Earlier this month, Project 21 member Horace Cooper predicted that government regulators would soon begin an effort to ban menthol flavoring from cigarettes.
For decades, people have been warned about the potential dangers of tobacco. Tobacco use is a choice, but the government and its supporters are trying to take the freedom away from people. In doing so, they now threaten to open a Pandora’s box of problems.
Nonetheless, a Food and Drug Administration advisory panel did suggest that “removal of menthol cigarettes from the marketplace would benefit the public health” on March 18. The panel did not call for an outright ban on menthol smokes, and the FDA is under no obligation to take any of the panel’s advice.
And Lawrence R. Deyton, the director of the FDA’s Center for Tobacco Products, dutifully declared: “Now it’s up to us to do our job.”
The first official salvo in the menthol war has begun.
Don’t expect a winner in this war — just plenty of losers. As Horace pointed out in his commentary:
First and foremost, this 21st century attempt at Prohibition will be a boon for smugglers. Cigarettes are already recognized by the Bureau of Alcohol, Tobacco, Firearms and Explosives as the likely “number-one black market commodity in the world.”
By the way, the Lorillard Tobacco Company, which sells these cigarettes, estimates that outlawing menthol cigarettes would reduce state and federal tax revenues by approximately $40 billion.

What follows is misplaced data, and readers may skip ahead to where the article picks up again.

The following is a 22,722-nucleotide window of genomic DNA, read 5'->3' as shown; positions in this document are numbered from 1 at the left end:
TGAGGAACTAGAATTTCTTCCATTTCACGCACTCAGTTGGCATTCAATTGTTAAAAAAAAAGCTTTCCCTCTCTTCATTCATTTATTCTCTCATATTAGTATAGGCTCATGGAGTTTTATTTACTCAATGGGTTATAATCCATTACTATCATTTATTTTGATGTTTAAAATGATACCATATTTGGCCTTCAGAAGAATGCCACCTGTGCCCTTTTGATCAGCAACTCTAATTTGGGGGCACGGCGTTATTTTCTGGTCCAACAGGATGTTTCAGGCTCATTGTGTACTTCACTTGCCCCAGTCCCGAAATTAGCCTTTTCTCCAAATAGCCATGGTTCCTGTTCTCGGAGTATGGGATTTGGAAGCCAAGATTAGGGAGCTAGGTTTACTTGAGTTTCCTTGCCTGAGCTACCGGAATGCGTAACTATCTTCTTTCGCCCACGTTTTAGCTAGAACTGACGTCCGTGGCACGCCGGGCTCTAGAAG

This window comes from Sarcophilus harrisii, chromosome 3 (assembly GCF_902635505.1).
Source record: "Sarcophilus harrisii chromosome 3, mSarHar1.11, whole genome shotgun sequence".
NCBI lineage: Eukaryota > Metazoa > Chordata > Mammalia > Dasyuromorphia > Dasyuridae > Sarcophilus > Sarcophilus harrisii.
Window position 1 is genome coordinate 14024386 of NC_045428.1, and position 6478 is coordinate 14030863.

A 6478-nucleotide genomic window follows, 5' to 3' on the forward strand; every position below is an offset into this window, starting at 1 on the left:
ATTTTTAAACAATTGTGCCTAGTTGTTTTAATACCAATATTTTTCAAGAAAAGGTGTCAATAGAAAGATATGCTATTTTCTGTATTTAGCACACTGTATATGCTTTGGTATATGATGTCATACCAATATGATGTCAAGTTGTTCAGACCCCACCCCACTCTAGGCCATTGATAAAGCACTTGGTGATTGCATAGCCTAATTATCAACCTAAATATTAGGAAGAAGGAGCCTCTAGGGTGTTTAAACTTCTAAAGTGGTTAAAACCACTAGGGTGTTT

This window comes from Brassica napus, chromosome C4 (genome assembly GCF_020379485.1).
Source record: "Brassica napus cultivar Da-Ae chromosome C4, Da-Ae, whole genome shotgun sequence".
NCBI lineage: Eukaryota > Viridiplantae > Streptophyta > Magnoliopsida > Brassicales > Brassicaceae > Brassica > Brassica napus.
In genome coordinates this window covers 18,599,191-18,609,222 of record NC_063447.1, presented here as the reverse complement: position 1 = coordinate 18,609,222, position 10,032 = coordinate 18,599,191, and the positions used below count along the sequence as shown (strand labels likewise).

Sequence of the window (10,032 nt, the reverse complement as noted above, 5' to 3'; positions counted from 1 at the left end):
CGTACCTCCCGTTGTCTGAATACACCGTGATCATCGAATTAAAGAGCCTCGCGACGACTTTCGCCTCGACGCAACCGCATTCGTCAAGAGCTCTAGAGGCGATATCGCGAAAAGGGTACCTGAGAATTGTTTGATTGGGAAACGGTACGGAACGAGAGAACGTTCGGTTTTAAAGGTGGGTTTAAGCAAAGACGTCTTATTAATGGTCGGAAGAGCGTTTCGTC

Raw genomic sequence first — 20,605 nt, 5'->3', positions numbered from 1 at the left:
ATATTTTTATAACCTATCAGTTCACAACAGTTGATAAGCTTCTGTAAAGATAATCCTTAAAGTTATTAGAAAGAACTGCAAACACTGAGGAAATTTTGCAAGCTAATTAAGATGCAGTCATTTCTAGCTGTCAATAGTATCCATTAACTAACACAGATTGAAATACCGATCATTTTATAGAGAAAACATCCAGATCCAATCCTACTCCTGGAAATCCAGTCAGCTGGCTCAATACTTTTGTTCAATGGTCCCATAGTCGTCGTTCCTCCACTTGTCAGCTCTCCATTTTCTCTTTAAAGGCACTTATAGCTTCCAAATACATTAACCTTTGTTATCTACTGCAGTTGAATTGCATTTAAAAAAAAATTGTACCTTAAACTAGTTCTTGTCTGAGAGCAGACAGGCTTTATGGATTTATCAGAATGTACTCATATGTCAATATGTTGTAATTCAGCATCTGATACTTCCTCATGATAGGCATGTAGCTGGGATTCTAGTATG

Don’t forget that someone selling homemade or smuggled menthol cigarettes out of the trunk of a car is also probably not very concerned about asking for proof of age. This means that creating a new underground market for cigarettes could conceivably increase underage access to tobacco products.
And don’t expect these smuggled smokes will undergo quality checks that their currently legal counterparts face.
The Washington Post article on the advisory panel’s report to the FDA notes that “[t]he menthol question will be the first real test of how aggressively the FDA intends to regulate tobacco” in the wake of tobacco being put under the FDA’s authority in 2009.
Considering the effect such a ban would have on crime, public health, revenue generation and consumer choice, it is not a decision that should be based on politics or emotion alone.
To read all of Horace’s commentary, click here.